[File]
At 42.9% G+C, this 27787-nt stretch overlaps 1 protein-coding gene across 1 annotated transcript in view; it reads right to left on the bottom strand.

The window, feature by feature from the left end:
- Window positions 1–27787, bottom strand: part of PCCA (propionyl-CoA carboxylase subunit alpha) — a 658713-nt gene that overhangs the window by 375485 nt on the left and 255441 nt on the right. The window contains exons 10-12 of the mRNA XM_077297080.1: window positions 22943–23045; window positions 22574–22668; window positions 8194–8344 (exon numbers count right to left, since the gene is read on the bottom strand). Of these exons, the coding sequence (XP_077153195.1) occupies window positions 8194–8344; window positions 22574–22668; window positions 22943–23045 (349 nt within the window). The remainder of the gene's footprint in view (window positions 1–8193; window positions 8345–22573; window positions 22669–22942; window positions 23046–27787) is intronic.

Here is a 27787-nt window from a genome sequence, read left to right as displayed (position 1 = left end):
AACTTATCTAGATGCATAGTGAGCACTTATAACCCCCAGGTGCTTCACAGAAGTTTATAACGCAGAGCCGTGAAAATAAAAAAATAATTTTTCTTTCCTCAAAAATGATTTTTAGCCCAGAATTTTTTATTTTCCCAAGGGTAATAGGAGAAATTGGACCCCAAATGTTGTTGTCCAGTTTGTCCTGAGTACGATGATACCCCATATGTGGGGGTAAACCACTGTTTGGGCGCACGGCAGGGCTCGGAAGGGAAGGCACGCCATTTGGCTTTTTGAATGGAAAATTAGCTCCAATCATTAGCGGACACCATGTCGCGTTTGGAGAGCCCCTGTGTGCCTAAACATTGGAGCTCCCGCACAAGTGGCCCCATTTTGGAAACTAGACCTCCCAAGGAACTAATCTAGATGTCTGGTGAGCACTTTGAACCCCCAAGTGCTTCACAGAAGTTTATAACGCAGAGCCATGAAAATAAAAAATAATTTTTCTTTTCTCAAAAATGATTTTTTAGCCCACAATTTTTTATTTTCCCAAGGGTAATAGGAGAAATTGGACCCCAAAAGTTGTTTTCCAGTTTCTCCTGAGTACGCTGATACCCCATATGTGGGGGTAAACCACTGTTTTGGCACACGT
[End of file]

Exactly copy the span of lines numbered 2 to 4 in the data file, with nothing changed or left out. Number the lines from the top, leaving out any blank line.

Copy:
The window, feature by feature from the left end:
- Window positions 1–27787, bottom strand: part of PCCA (propionyl-CoA carboxylase subunit alpha) — a 658713-nt gene that overhangs the window by 375485 nt on the left and 255441 nt on the right. The window contains exons 10-12 of the mRNA XM_077297080.1: window positions 22943–23045; window positions 22574–22668; window positions 8194–8344 (exon numbers count right to left, since the gene is read on the bottom strand). Of these exons, the coding sequence (XP_077153195.1) occupies window positions 8194–8344; window positions 22574–22668; window positions 22943–23045 (349 nt within the window). The remainder of the gene's footprint in view (window positions 1–8193; window positions 8345–22573; window positions 22669–22942; window positions 23046–27787) is intronic.

Here is a 27787-nt window from a genome sequence, read left to right as displayed (position 1 = left end):